Calorie labeling on menus and menu boards in chain restaurants, retail food establishments, and vending machines are on the way in the United States. The US Food and Drug Administration on Friday issued two proposed regulations designed to give consumers more information when they make their own food choices.

“Giving consumers clear nutritional information makes it easier for them to choose healthier options that can help fight obesity and make us all healthier,” said Department of Health and Human Services Secretary Kathleen Sebelius.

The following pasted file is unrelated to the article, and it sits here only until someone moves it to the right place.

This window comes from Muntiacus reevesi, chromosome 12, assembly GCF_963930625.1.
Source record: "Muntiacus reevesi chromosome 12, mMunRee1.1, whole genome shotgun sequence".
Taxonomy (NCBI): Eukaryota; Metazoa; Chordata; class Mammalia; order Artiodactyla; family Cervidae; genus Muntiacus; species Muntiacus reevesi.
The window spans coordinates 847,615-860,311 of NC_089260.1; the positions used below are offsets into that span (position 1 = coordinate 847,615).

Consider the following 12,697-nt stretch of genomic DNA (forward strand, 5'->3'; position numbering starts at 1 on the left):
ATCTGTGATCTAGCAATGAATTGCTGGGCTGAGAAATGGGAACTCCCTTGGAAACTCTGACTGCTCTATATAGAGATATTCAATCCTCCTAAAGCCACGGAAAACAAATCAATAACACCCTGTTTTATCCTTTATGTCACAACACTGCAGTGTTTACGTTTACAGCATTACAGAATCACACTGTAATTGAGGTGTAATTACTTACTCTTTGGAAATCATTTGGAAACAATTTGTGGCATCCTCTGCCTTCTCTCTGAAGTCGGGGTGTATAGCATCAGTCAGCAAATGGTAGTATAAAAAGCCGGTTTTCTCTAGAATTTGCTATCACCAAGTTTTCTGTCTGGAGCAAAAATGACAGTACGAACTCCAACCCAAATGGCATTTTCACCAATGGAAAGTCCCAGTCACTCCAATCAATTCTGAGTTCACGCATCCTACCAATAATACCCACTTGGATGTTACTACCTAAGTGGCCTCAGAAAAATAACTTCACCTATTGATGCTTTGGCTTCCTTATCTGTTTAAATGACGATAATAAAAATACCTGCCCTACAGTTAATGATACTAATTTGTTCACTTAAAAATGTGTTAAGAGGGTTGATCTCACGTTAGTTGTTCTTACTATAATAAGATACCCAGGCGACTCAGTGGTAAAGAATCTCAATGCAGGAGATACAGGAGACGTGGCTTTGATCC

The Department’s official statement said the proposed menu labeling rule applies to chain restaurants and similar retail food establishments. Specifically, consumers would see calories listed in restaurants and similar retail food establishments that are part of a chain with 20 or more locations doing business under the same name and offering for sale substantially the same menu items. Examples of these establishments include fast food establishments, bakeries, coffee shops and certain grocery and convenience stores. Movie theaters, airplanes, bowling alleys, and other establishments whose primary purpose is not to sell food would not be subject to this proposed regulation. Additionally, the proposal invites the public to comment on whether additional types of food establishments should or should not be covered by the new rule. A companion rule proposes calorie posting for food sold in vending machines. The FDA is accepting comments on both proposed rules.